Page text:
http://crystalpalacemuseum.org.uk/contact.html You may be familiar with Herbert Ross’s star-studded 1989 film, “Steel Magnolias,” and if you aren’t, you should be. What you may not realize is that the film was based on a play written two years earlier by Robert Harling. Although the film takes its own liberties with extra characters and scenes, the play is the original source of the soul that makes this story so damn heartfelt. Now, Reno Little Theater has ambitiously brought the production to their own stage.
http://beaujolaisbistro.com/?publisher=localcom_rbl Harling’s story takes place entirely in a cozy beauty salon in Chinquapin, Louisiana owned by Truvy (Jamie Lynn Woodham). The set is faultlessly detailed down to every comb and barrette soaking in blue sanitizing solution. As Truvy’s friends arrive, we discover there has never been a tighter group of women. Annelle (Katie Hughes) is the waify new hire; Clairee (Moira Bengochea), is as sarcastic as she is refined; Ouiser (Evonne Kezios) is hot-tempered and takes nobody’s BS. They gather to help M’Lynn (Sandra Brunell Neace) and her daughter, Shelby (Greer Kukuk), prepare for Shelby’s wedding.
Each scene sees the women musing over a major event in M’Lynn and Shelby’s lives over the course of a year. The passage of time is suggested by indicators like Christmas decorations or tomatoes Ouiser brings in to share. The ladies’ hilarious, quick-witted banter carries the story along, keeping the audience tickled pink (Shelby’s favorite color) along the way. In fact, most –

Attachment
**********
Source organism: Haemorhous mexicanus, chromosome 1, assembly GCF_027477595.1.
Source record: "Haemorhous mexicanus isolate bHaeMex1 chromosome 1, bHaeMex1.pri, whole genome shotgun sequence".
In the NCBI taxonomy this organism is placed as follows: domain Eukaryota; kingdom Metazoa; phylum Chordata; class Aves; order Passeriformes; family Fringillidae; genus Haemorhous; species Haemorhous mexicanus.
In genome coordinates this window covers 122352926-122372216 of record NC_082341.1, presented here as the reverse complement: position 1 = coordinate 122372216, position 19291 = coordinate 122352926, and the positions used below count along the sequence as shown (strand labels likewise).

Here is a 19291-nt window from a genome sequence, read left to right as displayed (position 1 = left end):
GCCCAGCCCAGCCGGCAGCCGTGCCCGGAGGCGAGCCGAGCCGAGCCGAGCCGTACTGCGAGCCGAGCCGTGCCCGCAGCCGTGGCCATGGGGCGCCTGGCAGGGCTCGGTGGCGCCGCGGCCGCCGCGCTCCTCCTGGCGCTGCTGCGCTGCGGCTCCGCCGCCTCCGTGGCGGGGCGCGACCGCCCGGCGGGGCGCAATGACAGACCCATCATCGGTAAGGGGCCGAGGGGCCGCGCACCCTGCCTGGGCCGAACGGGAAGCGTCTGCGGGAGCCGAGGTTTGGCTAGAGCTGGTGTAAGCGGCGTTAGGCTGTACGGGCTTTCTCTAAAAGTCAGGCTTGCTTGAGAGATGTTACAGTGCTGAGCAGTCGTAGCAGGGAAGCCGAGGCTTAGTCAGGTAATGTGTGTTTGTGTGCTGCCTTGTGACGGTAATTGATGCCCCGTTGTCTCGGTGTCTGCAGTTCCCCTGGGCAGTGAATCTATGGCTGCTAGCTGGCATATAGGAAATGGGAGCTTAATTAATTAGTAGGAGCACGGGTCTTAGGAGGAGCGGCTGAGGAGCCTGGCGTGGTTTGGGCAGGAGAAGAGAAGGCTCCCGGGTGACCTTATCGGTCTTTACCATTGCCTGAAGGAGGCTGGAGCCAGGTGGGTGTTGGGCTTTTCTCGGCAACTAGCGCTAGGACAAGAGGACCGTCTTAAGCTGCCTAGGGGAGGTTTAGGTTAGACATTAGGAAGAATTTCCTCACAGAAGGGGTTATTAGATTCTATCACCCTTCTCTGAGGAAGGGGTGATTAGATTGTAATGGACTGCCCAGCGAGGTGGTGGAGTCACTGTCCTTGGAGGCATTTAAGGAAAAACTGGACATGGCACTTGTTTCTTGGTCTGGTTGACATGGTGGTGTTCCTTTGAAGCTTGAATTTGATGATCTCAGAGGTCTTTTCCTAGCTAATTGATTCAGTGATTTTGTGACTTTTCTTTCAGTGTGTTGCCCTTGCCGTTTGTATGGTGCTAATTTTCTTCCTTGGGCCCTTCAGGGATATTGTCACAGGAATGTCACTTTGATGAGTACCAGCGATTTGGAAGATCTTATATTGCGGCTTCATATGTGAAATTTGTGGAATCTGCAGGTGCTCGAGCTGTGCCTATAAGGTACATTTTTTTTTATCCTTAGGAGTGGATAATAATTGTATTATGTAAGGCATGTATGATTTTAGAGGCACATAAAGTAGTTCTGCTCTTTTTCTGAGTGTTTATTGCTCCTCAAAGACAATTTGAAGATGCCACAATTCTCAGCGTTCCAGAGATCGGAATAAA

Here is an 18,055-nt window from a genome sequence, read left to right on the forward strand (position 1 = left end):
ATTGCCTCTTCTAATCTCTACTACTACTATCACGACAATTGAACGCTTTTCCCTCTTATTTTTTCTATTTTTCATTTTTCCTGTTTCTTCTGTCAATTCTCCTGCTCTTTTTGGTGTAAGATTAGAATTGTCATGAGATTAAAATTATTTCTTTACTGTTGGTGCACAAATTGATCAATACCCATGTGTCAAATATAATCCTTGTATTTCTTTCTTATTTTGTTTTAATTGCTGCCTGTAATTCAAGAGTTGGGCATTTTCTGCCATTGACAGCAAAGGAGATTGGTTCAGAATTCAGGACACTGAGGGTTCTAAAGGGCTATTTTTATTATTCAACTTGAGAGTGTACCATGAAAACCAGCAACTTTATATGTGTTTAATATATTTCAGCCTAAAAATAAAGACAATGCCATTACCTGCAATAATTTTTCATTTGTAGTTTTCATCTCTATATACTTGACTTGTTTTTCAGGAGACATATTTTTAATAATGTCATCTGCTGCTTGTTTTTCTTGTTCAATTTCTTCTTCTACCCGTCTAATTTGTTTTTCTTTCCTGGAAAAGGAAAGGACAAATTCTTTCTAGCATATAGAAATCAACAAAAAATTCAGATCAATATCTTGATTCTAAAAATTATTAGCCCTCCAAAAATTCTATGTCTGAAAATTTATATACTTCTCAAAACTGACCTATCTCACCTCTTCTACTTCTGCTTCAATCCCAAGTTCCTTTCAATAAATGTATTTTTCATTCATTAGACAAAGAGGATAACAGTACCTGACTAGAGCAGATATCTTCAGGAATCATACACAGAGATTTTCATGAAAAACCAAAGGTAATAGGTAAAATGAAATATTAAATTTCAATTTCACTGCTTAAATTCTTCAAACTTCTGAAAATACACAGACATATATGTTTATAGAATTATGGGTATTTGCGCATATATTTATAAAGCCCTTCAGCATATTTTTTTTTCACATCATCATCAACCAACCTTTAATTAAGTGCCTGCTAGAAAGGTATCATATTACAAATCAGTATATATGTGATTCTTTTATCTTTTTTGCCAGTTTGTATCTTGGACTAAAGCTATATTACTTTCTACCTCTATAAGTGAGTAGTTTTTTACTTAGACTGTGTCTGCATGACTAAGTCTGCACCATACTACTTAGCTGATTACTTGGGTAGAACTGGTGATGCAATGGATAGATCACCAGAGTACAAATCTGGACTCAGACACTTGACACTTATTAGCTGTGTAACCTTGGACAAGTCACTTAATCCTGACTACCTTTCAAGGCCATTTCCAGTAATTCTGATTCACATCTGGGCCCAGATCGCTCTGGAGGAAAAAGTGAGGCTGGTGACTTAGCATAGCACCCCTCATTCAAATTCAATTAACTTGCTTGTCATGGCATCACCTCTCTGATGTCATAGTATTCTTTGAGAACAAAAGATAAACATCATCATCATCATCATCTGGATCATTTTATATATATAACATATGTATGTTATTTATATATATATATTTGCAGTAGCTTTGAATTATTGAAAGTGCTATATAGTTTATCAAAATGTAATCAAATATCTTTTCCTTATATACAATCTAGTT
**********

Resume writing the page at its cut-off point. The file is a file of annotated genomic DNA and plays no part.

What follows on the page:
if not all – of the infamous one-liners from the film are there to provide laughs throughout.
Yet beneath the humor is a vein of despair. We see the pain M’Lynn harbors quietly as she watches her daughter become her own person and make her own decisions. We understand the naïve hope Shelby has for her future but can’t help worrying with her mother. A tragic blow in the second act is punctuated by a gut-wrenching monologue delivered by Neace, sure to bring tears to your eyes. Humor and heartache intersect as these women endure poignant life lessons together.
There is an ironic beauty in how “Steel Magnolias” teases you with its comedic timing, then stretches you to the limits of sadness, only to turn your weeping back into fits of laughter in a split second. Each actress owns her character with gusto, all fresh and welcome departures from their more familiar big screen counterparts. The incredible cast of women has mastered the balance between comedy and tragedy that is at the core of Harlin’s story. Director Rachel Lopez nailed it with this one. It is a theater classic not to miss!
If you go:
What: “Steel Magnolias”
Where: Reno Little Theater
147 E. Pueblo St.
Reno, NV 89502
When: Jan. 19 – Feb. 11
By Owen Bryant